How to write a trade magazine article

Certain publications cater to specific industries, such as medicine, computer networking or commercial construction. They publish analyses, trend reports, case studies, profiles and other material of interest to people in those industries. Since magazines are viewed as more objective than newsletters and people keep them longer, their content can reach more people.

Trade magazine articles enable you to position your company or its offerings, educate a target audience, raise awareness of an issue, and generally claim a position as a “thought leader” along with the credibility that goes with such leadership.

To view sample trade magazine articles, click here or type the topic of your choice in the search field at the top right of this page.

Before you write

What makes trade magazine articles different from other types of promotional writing is that you don’t retain full control of the article – the editor of the publication does. That’s why you must address several aspects of the publication you’re targeting:

  • Who is the audience? Read the ads as well as the editorial to understand who the magazine targets and what the readers’ needs are.
  • What does the editor require of writers? What’s the deadline? How long should the piece be? Does the editor expect complete articles or query/pitch letters? What visuals would help you sell the article?
  • What is the best format for your proposed article? Case study? Product buying guide? Industry analysis? Interview?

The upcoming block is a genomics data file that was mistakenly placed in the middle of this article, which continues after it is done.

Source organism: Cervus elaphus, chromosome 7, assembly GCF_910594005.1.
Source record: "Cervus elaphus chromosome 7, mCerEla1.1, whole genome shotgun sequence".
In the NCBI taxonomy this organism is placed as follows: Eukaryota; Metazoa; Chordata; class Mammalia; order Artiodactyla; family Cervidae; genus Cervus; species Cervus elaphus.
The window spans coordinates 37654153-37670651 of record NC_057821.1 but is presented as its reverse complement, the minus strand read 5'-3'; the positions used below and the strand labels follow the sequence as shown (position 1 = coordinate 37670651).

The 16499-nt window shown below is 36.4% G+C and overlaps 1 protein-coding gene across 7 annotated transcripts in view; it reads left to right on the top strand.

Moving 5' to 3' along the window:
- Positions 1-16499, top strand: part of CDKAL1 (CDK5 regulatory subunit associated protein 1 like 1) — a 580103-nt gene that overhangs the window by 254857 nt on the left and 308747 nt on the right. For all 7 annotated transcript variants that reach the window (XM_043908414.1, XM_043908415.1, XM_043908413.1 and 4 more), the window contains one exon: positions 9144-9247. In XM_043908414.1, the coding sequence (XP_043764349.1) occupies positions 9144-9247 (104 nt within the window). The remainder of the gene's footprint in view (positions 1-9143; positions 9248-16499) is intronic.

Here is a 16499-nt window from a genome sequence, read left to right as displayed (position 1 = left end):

• When in doubt, call the editor to discuss your story idea. Think of the editor as a gatekeeper – be straightforward, listen attentively to the editor and tailor your proposed article accordingly to maximize your chances of getting published.
  • You will find the editor’s contact information in the masthead, usually near the front of the magazine or on the publication’s Web site.

Sample structure

Here is a basic structure you can use to organize a trade magazine article:

Body

Create a “logical” order for the topics you want to discuss. Make sure you order your topics to help lead readers to the conclusion you want.

Lead

Make the first paragraph an overview of the article and include something that will draw readers into the rest of the article. If you write the lead after the body, you will have a better idea of what the lead should contain.

Closer

Create a conclusion that follows logically from the opener and body of the article.

Head (optional)

Although many editors write headlines, you may need to provide a five- to ten-word headline for your article. You’ll have a better idea of what the headline should contain if you write it after you write the lead.

Deck (optional)

This blurb sits between the head and the lead. You can write a short paragraph (no more than 25 words) to draw the reader to the article.

Tips

  • Before you begin your article, read other articles about your topic to learn what works and what doesn’t for you as a reader.
  • Explore only one idea per paragraph.
  • Consider inventive structures for your article, such as a how-to service piece, a top-ten list and other ways to make your article stand out.
  • Since you will likely cover several facets of the same topic, lead readers from facet to facet by “linking” each paragraph to the next. For instance, mention a key word, turn of phrase or idea at the beginning of one paragraph that you used at the end of the preceding paragraph.
  • Many publications divide editorial and advertising like certain democracies separate church from state. Even though some publications don’t mind, it is not recommended that you make an advertising purchase conditional on the acceptance of an article.
  • What you submit may differ from what the magazine publishes – articles go through both substantive edits and copy edits.
  • Want to get your article published in consumer magazines? Consider hiring a public relations professional to pitch your idea – editors at consumer publications rarely use “prepared” text from outside writers.

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